Digital technologies and the use of data to inform decision making offer tremendous potential to leapfrog to a higher, 21st-century standard of service delivery. But local government units (LGUs) in the Philippines face multiple constraints in utilizing digital technologies to deliver responsive and inclusive services in support of the sustainable development goals.
Decentralized administrative structures, with substantial fiscal variation, geographic remoteness, vulnerability to disasters, and internal conflicts all make it very challenging to design support programs that are sufficiently flexible and scalable.
With such enormous variation, a deeper understanding of local nuances is necessary to inform the design of interventions and the type of digital tools relevant to improve public service delivery.
So we brought together a diverse team to carry out a two-week mission drawn from the UNDP country office in the Philippines, the Bangkok regional hub, colleagues from the Access to Information program in Bangladesh, and human-centered design specialist.
Drawing on recent experience that has to applied “design thinking” approaches in government, we set out to test the hypothesis that it is possible to create a user-centered model for service delivery by turning our typical approach upside-down: co-designing prototypes for service delivery improvements that begin at the local level; testing and improving the prototypes through an iterative process; scaling rapidly through adaptive replication; and promoting cross-agency collaboration at the national level.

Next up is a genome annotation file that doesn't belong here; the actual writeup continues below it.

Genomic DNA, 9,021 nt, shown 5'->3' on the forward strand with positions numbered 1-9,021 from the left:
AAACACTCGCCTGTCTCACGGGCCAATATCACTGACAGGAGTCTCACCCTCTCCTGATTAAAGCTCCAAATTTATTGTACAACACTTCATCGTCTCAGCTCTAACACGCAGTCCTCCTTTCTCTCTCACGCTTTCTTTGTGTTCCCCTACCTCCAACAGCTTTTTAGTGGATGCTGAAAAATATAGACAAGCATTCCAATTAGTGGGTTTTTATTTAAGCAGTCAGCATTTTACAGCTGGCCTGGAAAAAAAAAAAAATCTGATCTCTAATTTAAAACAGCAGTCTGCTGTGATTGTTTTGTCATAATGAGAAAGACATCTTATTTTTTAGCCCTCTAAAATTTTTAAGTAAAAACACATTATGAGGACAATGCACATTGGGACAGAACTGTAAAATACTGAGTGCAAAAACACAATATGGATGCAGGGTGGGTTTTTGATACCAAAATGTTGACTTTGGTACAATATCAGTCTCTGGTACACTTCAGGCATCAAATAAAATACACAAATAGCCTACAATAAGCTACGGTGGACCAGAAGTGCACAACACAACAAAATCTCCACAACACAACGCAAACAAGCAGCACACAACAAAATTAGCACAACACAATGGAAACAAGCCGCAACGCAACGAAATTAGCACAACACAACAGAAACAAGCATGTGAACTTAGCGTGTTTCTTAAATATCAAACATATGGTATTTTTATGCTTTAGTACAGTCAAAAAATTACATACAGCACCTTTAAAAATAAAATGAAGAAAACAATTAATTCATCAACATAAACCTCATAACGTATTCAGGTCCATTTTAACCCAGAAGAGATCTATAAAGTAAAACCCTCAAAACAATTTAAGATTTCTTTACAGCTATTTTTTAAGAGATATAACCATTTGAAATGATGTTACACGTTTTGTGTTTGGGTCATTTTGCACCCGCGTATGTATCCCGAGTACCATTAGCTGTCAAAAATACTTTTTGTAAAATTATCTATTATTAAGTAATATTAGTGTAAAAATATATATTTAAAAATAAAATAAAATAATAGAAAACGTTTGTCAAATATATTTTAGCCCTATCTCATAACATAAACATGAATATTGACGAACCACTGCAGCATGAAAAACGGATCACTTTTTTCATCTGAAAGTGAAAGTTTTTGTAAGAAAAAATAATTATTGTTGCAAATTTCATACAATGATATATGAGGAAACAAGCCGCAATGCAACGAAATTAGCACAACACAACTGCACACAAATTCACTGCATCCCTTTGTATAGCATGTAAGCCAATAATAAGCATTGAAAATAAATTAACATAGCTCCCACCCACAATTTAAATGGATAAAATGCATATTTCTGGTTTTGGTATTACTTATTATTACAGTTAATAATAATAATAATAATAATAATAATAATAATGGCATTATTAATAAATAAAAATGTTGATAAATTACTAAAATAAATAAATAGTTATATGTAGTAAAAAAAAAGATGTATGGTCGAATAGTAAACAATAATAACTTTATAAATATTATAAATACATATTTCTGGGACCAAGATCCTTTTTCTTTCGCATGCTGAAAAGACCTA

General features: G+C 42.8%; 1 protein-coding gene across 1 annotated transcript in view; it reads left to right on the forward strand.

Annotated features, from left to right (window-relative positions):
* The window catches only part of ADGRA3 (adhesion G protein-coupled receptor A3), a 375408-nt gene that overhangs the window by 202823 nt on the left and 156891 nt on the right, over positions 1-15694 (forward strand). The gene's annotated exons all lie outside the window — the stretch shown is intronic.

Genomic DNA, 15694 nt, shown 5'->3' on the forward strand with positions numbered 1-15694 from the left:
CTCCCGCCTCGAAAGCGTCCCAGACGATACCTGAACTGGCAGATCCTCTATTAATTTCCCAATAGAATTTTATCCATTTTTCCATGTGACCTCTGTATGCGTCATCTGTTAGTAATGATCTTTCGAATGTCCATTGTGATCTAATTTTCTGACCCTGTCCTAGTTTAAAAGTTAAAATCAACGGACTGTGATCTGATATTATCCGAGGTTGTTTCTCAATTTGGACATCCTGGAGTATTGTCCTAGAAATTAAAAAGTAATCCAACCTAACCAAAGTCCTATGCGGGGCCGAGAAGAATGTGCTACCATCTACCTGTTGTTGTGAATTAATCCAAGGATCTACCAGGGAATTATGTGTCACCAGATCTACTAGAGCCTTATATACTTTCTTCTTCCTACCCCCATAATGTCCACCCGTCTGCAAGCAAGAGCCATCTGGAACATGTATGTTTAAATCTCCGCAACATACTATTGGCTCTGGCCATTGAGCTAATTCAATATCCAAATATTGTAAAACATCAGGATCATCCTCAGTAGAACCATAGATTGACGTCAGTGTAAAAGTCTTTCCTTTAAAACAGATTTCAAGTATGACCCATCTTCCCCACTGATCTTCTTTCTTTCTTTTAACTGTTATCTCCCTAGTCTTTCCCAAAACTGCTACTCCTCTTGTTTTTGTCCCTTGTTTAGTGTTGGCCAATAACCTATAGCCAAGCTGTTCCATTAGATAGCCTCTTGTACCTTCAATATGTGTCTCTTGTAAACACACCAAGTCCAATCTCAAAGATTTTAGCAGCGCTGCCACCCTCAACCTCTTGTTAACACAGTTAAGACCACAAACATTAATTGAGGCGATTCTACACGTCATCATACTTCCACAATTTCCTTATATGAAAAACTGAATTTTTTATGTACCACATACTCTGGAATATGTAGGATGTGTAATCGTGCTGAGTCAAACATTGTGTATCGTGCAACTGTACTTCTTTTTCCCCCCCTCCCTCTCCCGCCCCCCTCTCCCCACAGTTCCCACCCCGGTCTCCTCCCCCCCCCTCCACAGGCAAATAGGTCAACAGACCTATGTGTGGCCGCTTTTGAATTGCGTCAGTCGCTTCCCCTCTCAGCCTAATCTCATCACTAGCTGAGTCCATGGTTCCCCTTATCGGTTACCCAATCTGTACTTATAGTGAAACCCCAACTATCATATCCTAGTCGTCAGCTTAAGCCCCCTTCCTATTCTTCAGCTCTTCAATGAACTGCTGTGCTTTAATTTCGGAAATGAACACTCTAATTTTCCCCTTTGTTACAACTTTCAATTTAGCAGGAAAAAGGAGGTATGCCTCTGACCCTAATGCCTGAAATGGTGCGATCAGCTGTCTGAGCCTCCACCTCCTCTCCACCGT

Our first step was to gain a better understanding of local contexts through ethnographic research: during the mission, we shadowed and interviewed tens of local public servants, service users, and other stakeholders, followed by validation meetings. Major themes emerged revolving around local leadership, transparency in service delivery processes, information and communication technology (ICT) infrastructure and capacity, use of data, and inclusion. Here are key takeaways from our research.
1. Inventiveness in overcoming path dependency
One thing we learnt early on is that our initial typology of LGUs—highly urbanized, disaster-prone, and post-conflict—wasn’t as relevant as we thought it would be. It turns out that local leadership practice and resource endowments were more significant factors to consider in determining the local context for service delivery.
Leadership is key in defining an LGU’s openness to innovation. We encountered many examples of how LGUs adopt inventive approaches to challenge path dependency. In one town, a mayor set up a tax lottery to overcome limited fiscal revenues. One LGU established a community e-learning center by lobbying to get an additional mobile cellular tower installed. In another town, the one and only IT officer designed six software solutions by himself for different departments from business registration to asset assessment.
2. Not so transparent citizen charter?